When the pressure becomes very high, as is the case in particular at the bottom of an oil well, the force applied on the piece becomes negligible compared with the forces applied specifically in the same direction because of the surrounding external pressure Pe.

The method of the invention consists in measuring, independently, firstly the total force exerted on a piece in a given direction by means of a deformation sensor, the piece being subjected to surrounding temperature and pressure, and secondly the surrounding pressure Pe by means of a conventional pressure sensor and the temperature T by means of a conventional temperature sensor. Since the response of the deformation sensor is a function not only of the applied force F but also of the forces exerted by the external pressure at the measurement temperature, a force F is calculated which is “corrected” for the surrounding factors using a calculation model which is explained in greater detail below. Thus, after implementing the correction of the model, the force applied to the piece is obtained independently of the conditions in which the measurement is performed.

In an implementation of the invention, the deformation sensor is a Wheatstone bridge of the kind known in the state of the art, to which an input voltage Ve is applied and from which an output voltage Vs is measured. Under such circumstances, the response of the deformation sensor is given by the ratio Vs/Ve and it depends also on the input voltage Ve.

As mentioned above, the response of the deformation sensor R_{cap }is a function of the applied force F, of the external pressure Pe, and of the temperature T. The response of the deformation sensor can then be written:

*K.R* _{cap} *=F+f* _{n}(*Pe*)

where K is a coefficient determined while calibrating the sensor, prior to performing any measurement. K depends essentially on temperature. f_{n}(Pe) is a polynomial function of the external pressure Pe and of order n which can be written as follows:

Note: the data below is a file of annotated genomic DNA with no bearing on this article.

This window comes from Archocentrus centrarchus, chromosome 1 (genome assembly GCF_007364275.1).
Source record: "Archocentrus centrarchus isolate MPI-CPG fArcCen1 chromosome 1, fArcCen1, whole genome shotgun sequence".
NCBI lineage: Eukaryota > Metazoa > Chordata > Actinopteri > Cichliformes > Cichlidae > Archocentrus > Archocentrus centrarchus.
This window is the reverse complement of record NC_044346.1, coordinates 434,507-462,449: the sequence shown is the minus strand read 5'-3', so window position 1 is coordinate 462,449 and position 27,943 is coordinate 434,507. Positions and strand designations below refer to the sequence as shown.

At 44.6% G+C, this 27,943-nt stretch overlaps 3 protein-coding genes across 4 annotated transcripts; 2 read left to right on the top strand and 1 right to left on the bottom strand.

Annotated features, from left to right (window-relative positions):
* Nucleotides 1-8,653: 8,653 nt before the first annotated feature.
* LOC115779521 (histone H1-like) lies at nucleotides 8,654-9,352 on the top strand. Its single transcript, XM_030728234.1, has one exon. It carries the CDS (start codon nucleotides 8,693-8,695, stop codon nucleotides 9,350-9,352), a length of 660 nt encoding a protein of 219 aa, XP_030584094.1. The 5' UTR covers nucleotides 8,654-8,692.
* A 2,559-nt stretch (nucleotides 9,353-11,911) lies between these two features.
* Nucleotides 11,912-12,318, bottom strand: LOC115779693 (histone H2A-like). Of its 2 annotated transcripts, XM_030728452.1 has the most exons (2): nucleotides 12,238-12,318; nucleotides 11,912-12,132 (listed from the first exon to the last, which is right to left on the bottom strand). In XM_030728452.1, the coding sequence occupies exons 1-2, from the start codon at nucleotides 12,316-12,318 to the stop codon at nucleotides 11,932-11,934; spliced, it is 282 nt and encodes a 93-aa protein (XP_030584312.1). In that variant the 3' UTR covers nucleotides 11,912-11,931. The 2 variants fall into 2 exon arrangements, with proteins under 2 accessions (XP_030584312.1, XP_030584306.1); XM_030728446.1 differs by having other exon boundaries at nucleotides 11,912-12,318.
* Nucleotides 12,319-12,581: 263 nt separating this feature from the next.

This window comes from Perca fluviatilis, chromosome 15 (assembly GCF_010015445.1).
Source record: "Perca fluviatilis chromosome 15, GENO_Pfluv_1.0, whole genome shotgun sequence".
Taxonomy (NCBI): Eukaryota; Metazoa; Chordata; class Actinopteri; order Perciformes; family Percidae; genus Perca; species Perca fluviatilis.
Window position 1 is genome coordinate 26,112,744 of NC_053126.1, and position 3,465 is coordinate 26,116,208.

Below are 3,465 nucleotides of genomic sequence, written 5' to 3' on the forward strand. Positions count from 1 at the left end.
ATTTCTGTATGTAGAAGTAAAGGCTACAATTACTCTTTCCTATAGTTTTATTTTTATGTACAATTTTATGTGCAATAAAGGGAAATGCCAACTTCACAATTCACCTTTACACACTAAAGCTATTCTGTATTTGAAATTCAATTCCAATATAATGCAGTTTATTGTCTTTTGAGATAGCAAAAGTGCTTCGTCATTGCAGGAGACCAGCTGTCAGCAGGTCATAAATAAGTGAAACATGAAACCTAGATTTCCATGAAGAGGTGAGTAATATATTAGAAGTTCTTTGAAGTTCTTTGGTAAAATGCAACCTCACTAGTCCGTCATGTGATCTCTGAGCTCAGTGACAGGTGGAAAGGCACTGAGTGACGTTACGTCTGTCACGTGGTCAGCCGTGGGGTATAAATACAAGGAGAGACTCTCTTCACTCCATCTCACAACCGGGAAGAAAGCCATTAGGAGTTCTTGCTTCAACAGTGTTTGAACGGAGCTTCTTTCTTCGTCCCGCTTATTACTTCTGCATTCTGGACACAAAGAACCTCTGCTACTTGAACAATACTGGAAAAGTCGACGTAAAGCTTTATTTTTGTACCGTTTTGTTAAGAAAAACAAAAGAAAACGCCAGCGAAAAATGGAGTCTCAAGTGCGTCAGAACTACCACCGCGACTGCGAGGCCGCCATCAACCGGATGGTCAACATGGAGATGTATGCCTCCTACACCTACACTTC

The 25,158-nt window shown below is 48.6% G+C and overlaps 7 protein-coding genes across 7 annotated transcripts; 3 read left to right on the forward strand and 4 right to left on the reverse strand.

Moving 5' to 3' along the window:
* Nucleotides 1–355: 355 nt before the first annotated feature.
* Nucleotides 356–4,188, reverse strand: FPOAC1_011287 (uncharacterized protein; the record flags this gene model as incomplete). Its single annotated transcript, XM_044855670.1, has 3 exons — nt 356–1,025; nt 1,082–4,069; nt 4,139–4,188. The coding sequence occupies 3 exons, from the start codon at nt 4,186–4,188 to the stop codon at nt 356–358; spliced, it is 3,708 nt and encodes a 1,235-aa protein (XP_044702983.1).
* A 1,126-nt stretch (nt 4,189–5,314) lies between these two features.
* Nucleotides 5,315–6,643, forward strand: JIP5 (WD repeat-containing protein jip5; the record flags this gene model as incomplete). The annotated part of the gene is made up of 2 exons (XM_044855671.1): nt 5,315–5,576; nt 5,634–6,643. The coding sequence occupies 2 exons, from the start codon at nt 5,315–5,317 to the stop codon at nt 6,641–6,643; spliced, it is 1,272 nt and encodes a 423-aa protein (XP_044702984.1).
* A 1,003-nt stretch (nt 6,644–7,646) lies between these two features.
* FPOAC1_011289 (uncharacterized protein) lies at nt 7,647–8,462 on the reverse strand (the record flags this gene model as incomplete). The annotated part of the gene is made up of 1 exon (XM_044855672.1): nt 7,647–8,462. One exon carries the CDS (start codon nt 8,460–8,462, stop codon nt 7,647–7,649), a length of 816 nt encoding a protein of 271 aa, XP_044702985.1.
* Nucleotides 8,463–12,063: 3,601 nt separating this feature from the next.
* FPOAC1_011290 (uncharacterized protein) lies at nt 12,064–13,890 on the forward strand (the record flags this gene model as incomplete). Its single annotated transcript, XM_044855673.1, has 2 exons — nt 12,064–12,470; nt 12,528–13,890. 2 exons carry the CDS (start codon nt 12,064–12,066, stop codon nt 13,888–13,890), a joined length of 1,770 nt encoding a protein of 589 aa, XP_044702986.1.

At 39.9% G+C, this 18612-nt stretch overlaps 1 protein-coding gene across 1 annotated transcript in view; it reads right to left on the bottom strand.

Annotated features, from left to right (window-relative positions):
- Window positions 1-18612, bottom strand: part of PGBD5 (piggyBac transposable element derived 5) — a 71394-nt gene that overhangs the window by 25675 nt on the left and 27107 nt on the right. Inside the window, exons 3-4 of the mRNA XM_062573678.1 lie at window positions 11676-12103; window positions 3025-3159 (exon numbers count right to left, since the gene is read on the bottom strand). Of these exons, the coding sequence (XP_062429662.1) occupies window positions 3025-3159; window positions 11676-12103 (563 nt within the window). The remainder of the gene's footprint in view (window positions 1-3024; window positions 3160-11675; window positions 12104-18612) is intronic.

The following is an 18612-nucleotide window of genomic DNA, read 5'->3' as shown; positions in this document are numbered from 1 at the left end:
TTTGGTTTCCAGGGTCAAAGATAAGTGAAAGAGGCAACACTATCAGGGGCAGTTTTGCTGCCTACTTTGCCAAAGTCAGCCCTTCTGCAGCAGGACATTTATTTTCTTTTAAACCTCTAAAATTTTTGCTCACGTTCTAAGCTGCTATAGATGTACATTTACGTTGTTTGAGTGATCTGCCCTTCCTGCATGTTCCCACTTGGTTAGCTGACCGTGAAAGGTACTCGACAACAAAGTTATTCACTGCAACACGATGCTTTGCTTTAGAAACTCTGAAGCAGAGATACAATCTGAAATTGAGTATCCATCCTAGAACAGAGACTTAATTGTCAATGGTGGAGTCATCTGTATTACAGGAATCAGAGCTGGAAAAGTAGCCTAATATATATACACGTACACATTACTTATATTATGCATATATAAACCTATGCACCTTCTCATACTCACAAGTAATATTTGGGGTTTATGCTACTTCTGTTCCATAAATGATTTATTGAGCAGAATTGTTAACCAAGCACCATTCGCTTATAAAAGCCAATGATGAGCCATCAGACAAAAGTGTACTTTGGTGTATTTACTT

The coefficients A_{i}(T) are determined experimentally. It is assumed that the coefficients A_{i}(T) are likewise polynomial functions of temperature T and of order m such that:

where the coefficients B_{ij }are determined experimentally.

Whence:

In an implementation of the invention, it is assumed that the function f_{n}(Pe) is a polynomial function of pressure Pe and of second order (n=2). This makes it possible to simplify very greatly the calculation for compensating the effects of pressure and temperature on the deformation sensor while maintaining values for the force F that are very close and accurate relative to the force actually applied on the piece. It is also possible to consider the coefficients A_{i}(T) likewise to be second-order polynomial functions of temperature (m=2).

When n=m=2, these coefficients A_{i}(T) can be written as follows:

*A* _{0}(*T*)=*B* _{02} *.T* ^{2} *+B* _{01} *.T+B* _{00 }

*A* _{1}(*T*)=*B* _{12} *.T* ^{2} *+B* _{11} *.T+B* _{10 }

*A* _{2}(*T*)=*B* _{22} *.T* ^{2} *+B* _{21} *.T+B* _{20 }

With the coefficients B_{ij }being determined experimentally.

In the form of a matrix, the model for the force F exerted on the piece in a given direction can thus be written as follows when n=2: